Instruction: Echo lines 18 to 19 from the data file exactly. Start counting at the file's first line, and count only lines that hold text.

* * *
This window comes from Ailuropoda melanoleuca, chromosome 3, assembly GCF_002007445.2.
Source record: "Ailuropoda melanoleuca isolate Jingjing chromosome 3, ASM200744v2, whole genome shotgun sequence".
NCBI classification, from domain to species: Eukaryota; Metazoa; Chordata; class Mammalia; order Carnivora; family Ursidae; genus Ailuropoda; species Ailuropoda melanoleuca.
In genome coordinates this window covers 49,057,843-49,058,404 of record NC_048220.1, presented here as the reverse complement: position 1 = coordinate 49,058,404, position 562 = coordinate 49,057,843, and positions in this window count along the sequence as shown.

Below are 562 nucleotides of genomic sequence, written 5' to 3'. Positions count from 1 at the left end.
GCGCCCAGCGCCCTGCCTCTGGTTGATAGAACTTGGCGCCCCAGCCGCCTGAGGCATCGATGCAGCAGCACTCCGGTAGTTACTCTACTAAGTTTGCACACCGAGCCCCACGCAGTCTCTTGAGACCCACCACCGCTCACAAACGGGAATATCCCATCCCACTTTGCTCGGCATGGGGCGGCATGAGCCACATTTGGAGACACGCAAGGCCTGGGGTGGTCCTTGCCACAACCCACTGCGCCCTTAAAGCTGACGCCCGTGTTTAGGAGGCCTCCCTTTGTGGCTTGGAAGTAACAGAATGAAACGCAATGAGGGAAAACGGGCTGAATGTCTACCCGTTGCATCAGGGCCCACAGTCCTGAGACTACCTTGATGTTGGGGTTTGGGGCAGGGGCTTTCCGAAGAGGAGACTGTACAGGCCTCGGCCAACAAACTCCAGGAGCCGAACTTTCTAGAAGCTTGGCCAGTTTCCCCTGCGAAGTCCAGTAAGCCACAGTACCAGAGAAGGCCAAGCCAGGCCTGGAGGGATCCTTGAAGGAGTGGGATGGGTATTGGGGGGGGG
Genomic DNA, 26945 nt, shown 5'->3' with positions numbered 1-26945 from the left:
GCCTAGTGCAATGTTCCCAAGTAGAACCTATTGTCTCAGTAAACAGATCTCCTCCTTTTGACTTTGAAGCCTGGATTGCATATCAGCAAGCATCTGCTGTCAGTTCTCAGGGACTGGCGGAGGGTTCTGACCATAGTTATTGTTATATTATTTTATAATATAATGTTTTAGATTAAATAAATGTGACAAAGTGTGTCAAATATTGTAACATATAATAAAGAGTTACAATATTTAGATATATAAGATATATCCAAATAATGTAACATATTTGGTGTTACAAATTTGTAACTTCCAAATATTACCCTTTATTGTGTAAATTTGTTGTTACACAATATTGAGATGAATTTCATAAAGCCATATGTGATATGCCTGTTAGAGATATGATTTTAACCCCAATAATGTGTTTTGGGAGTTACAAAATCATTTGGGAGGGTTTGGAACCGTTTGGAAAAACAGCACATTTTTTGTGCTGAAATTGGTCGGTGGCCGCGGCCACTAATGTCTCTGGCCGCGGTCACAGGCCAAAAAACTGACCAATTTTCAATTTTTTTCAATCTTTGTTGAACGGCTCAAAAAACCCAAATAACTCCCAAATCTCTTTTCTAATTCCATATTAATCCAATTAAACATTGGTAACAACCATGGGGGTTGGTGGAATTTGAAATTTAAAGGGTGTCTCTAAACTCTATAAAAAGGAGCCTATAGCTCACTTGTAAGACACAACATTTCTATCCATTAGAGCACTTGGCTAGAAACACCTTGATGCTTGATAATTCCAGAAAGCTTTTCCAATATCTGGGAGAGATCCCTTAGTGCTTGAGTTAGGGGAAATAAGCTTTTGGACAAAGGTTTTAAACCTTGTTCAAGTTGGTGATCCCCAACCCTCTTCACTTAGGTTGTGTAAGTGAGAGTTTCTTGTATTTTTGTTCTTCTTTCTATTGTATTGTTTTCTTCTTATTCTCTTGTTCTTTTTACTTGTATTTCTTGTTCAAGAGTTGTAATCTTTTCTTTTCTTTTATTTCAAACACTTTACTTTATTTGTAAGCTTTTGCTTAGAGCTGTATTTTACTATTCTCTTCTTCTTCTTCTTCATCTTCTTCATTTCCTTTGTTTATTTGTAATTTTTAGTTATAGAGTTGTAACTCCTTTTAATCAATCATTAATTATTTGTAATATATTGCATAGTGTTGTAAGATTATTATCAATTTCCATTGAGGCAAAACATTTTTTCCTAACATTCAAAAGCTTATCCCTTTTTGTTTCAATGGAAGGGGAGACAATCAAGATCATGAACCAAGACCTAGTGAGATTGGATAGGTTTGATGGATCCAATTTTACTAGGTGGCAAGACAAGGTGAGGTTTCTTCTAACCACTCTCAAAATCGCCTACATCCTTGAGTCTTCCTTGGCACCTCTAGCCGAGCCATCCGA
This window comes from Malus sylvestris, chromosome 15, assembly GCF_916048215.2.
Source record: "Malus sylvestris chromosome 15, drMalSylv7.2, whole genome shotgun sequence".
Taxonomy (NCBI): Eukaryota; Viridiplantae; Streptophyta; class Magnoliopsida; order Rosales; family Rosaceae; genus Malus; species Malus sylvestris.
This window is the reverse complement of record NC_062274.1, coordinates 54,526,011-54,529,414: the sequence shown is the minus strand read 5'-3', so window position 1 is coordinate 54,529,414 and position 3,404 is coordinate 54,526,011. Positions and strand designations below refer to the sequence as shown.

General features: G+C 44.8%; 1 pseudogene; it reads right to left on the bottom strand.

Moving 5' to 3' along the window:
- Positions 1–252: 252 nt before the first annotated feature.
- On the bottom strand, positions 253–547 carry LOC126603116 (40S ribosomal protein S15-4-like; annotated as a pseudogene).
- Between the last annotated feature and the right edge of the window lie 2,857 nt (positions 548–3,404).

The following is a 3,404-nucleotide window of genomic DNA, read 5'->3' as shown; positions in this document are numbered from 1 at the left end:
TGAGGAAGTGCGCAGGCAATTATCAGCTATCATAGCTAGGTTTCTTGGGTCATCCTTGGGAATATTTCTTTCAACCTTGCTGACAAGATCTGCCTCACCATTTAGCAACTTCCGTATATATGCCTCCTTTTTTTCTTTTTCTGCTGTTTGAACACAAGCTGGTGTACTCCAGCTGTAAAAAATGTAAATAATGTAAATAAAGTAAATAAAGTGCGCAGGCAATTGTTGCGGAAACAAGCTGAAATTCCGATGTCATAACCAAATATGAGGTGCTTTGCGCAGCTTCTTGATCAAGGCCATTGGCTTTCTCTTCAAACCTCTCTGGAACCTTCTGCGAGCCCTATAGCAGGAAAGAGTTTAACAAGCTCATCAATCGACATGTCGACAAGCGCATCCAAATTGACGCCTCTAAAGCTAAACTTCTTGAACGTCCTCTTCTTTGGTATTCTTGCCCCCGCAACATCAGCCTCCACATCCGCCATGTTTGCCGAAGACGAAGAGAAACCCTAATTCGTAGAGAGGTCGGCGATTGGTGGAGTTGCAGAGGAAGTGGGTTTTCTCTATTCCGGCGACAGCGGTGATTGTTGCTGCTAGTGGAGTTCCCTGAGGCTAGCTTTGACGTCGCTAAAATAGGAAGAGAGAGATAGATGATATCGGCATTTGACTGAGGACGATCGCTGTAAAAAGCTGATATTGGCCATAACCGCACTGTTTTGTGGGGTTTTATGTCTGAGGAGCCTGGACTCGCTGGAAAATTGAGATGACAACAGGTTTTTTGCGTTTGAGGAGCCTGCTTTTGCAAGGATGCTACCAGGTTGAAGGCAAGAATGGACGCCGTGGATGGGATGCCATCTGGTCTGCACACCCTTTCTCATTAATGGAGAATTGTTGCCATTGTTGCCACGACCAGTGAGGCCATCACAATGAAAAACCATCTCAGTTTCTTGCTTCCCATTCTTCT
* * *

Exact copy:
The following is a 3,404-nucleotide window of genomic DNA, read 5'->3' as shown; positions in this document are numbered from 1 at the left end:
TGAGGAAGTGCGCAGGCAATTATCAGCTATCATAGCTAGGTTTCTTGGGTCATCCTTGGGAATATTTCTTTCAACCTTGCTGACAAGATCTGCCTCACCATTTAGCAACTTCCGTATATATGCCTCCTTTTTTTCTTTTTCTGCTGTTTGAACACAAGCTGGTGTACTCCAGCTGTAAAAAATGTAAATAATGTAAATAAAGTAAATAAAGTGCGCAGGCAATTGTTGCGGAAACAAGCTGAAATTCCGATGTCATAACCAAATATGAGGTGCTTTGCGCAGCTTCTTGATCAAGGCCATTGGCTTTCTCTTCAAACCTCTCTGGAACCTTCTGCGAGCCCTATAGCAGGAAAGAGTTTAACAAGCTCATCAATCGACATGTCGACAAGCGCATCCAAATTGACGCCTCTAAAGCTAAACTTCTTGAACGTCCTCTTCTTTGGTATTCTTGCCCCCGCAACATCAGCCTCCACATCCGCCATGTTTGCCGAAGACGAAGAGAAACCCTAATTCGTAGAGAGGTCGGCGATTGGTGGAGTTGCAGAGGAAGTGGGTTTTCTCTATTCCGGCGACAGCGGTGATTGTTGCTGCTAGTGGAGTTCCCTGAGGCTAGCTTTGACGTCGCTAAAATAGGAAGAGAGAGATAGATGATATCGGCATTTGACTGAGGACGATCGCTGTAAAAAGCTGATATTGGCCATAACCGCACTGTTTTGTGGGGTTTTATGTCTGAGGAGCCTGGACTCGCTGGAAAATTGAGATGACAACAGGTTTTTTGCGTTTGAGGAGCCTGCTTTTGCAAGGATGCTACCAGGTTGAAGGCAAGAATGGACGCCGTGGATGGGATGCCATCTGGTCTGCACACCCTTTCTCATTAATGGAGAATTGTTGCCATTGTTGCCACGACCAGTGAGGCCATCACAATGAAAAACCATCTCAGTTTCTTGCTTCCCATTCTTCT